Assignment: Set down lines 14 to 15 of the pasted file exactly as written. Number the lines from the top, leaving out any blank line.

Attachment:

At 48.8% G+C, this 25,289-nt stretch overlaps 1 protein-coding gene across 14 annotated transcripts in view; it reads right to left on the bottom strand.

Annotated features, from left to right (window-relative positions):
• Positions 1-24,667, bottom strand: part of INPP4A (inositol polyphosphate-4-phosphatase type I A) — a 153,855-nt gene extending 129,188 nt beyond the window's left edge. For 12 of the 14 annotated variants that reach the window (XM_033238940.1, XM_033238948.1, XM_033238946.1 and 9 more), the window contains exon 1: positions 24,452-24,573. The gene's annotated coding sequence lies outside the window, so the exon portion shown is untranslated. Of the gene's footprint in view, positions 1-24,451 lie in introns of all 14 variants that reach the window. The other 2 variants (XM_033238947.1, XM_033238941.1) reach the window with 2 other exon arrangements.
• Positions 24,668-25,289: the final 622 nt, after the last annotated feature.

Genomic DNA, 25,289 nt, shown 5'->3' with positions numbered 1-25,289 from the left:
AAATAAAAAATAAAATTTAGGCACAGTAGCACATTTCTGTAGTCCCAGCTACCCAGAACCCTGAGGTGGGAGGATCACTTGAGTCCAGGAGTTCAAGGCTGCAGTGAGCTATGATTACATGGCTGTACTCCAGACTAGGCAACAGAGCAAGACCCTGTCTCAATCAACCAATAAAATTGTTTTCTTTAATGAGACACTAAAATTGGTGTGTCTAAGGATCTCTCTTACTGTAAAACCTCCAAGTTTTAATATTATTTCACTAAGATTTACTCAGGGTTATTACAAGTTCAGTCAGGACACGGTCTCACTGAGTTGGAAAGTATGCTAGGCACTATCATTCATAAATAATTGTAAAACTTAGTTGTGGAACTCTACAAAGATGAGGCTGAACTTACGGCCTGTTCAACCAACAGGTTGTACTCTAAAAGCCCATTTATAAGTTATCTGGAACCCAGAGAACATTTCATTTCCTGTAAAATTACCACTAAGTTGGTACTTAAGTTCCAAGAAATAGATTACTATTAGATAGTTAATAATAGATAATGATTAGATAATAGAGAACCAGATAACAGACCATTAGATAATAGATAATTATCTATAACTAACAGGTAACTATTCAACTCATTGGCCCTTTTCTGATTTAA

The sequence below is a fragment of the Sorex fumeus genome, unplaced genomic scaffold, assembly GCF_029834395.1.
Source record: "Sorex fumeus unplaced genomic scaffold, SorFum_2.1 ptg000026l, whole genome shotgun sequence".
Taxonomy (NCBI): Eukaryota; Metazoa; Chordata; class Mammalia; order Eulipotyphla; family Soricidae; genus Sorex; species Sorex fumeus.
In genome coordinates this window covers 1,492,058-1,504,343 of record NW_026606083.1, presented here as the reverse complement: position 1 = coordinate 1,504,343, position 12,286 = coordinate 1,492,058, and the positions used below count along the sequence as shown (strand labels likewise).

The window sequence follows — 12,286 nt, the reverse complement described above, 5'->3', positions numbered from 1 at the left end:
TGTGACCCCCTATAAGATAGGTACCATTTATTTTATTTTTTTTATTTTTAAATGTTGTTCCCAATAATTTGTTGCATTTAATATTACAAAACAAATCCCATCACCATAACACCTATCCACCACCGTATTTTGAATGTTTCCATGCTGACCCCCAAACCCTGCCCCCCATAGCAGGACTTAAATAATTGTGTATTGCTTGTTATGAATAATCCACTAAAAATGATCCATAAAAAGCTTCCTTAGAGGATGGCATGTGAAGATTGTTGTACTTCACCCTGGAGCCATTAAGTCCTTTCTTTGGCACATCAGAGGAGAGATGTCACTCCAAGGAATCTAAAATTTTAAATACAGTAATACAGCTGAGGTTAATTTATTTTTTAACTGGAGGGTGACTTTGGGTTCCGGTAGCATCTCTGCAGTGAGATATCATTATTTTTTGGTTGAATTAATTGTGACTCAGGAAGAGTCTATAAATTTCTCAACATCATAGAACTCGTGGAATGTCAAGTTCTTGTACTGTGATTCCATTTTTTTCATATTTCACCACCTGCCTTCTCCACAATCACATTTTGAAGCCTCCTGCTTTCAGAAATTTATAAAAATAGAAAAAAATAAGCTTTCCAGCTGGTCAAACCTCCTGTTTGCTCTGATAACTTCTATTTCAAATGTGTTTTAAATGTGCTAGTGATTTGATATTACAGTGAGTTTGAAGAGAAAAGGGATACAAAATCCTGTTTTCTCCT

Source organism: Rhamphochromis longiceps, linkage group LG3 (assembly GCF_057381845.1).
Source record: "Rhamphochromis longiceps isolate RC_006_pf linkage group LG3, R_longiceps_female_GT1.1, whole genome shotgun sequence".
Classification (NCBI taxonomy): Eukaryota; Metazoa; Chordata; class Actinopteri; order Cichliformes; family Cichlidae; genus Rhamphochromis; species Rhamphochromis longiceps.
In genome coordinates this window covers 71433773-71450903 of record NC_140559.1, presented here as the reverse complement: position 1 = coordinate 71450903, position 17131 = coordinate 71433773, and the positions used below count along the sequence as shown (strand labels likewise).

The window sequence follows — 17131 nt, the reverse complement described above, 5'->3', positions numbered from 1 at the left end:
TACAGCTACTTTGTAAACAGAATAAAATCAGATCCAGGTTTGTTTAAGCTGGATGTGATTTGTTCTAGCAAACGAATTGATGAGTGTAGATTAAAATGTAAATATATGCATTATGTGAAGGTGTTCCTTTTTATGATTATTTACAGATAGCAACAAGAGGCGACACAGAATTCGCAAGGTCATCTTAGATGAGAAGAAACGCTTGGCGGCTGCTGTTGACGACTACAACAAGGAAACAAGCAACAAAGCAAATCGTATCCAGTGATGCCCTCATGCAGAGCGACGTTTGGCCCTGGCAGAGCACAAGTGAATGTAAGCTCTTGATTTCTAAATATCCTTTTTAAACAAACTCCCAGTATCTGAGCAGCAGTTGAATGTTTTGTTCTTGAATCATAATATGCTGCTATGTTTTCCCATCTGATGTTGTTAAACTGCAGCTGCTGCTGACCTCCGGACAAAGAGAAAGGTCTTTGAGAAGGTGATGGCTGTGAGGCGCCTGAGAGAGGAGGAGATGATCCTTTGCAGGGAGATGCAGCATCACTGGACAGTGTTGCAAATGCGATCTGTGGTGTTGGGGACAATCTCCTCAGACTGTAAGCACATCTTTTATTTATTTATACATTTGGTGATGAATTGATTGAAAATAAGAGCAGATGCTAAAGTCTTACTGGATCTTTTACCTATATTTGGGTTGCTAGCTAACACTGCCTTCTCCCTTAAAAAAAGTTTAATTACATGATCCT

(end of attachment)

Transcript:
Source record: "Rhamphochromis longiceps isolate RC_006_pf linkage group LG3, R_longiceps_female_GT1.1, whole genome shotgun sequence".
Classification (NCBI taxonomy): Eukaryota; Metazoa; Chordata; class Actinopteri; order Cichliformes; family Cichlidae; genus Rhamphochromis; species Rhamphochromis longiceps.